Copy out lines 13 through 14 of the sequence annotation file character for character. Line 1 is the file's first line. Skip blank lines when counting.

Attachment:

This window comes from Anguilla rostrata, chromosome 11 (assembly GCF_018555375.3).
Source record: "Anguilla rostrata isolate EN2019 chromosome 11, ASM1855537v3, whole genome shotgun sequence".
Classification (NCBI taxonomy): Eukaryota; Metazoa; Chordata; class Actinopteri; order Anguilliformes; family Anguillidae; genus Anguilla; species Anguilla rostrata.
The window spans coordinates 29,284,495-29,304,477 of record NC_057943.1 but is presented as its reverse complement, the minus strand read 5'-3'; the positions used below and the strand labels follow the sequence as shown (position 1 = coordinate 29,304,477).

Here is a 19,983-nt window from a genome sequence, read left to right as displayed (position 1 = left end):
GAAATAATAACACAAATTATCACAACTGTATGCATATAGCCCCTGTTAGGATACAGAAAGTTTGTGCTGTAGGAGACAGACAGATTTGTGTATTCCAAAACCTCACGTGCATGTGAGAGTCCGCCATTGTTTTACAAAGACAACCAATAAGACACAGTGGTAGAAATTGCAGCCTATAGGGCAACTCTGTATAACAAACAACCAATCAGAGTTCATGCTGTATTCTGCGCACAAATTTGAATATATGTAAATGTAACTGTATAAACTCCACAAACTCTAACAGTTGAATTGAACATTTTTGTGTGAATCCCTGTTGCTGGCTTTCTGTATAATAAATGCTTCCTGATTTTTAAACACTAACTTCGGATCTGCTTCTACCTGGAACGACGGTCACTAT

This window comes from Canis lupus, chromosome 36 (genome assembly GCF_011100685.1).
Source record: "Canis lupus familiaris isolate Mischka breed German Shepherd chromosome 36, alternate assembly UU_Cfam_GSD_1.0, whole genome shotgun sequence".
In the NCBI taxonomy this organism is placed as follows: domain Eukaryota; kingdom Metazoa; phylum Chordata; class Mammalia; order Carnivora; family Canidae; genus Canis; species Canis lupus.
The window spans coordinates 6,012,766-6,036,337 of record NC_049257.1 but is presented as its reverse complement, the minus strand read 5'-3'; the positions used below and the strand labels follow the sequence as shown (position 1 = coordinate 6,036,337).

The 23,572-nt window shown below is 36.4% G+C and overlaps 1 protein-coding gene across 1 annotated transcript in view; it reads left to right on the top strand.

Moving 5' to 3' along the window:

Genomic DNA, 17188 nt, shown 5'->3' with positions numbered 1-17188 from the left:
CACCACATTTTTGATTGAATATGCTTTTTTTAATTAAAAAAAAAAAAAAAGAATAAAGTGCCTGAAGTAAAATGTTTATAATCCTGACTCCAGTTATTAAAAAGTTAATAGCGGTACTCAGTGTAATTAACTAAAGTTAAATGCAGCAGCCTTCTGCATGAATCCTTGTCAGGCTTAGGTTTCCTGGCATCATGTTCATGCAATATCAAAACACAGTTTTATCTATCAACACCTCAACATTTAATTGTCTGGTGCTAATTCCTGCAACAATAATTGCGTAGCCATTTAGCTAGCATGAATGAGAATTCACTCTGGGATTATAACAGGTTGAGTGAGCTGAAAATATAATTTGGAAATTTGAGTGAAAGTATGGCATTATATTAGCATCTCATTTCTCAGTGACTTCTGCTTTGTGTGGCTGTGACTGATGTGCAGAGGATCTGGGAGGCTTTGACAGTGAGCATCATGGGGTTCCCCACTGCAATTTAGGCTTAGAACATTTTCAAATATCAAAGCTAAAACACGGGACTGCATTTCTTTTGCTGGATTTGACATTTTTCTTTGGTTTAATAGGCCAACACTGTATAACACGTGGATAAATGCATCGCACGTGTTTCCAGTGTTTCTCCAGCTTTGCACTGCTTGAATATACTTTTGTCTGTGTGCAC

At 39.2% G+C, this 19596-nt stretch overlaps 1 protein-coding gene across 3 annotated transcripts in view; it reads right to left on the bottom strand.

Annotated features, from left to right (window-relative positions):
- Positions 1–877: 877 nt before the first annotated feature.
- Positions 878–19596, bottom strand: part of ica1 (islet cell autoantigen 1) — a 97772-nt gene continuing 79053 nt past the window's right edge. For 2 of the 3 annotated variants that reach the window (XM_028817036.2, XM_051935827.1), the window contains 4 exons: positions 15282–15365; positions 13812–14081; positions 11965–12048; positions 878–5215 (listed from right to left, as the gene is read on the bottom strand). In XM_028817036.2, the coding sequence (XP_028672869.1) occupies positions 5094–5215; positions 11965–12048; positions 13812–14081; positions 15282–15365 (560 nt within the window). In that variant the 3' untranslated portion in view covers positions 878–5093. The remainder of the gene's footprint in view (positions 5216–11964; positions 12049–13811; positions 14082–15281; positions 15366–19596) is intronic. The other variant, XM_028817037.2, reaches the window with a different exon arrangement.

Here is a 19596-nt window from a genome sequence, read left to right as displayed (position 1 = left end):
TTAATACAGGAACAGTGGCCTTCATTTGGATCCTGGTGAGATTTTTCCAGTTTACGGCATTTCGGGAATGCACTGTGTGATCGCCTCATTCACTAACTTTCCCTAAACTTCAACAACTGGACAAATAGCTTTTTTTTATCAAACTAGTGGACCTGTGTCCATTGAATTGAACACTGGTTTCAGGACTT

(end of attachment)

Genomic DNA, 17188 nt, shown 5'->3' with positions numbered 1-17188 from the left:
CACCACATTTTTGATTGAATATGCTTTTTTTAATTAAAAAAAAAAAAAAAGAATAAAGTGCCTGAAGTAAAATGTTTATAATCCTGACTCCAGTTATTAAAAAGTTAATAGCGGTACTCAGTGTAATTAACTAAAGTTAAATGCAGCAGCCTTCTGCATGAATCCTTGTCAGGCTTAGGTTTCCTGGCATCATGTTCATGCAATATCAAAACACAGTTTTATCTATCAACACCTCAACATTTAATTGTCTGGTGCTAATTCCTGCAACAATAATTGCGTAGCCATTTAGCTAGCATGAATGAGAATTCACTCTGGGATTATAACAGGTTGAGTGAGCTGAAAATATAATTTGGAAATTTGAGTGAAAGTATGGCATTATATTAGCATCTCATTTCTCAGTGACTTCTGCTTTGTGTGGCTGTGACTGATGTGCAGAGGATCTGGGAGGCTTTGACAGTGAGCATCATGGGGTTCCCCACTGCAATTTAGGCTTAGAACATTTTCAAATATCAAAGCTAAAACACGGGACTGCATTTCTTTTGCTGGATTTGACATTTTTCTTTGGTTTAATAGGCCAACACTGTATAACACGTGGATAAATGCATCGCACGTGTTTCCAGTGTTTCTCCAGCTTTGCACTGCTTGAATATACTTTTGTCTGTGTGCAC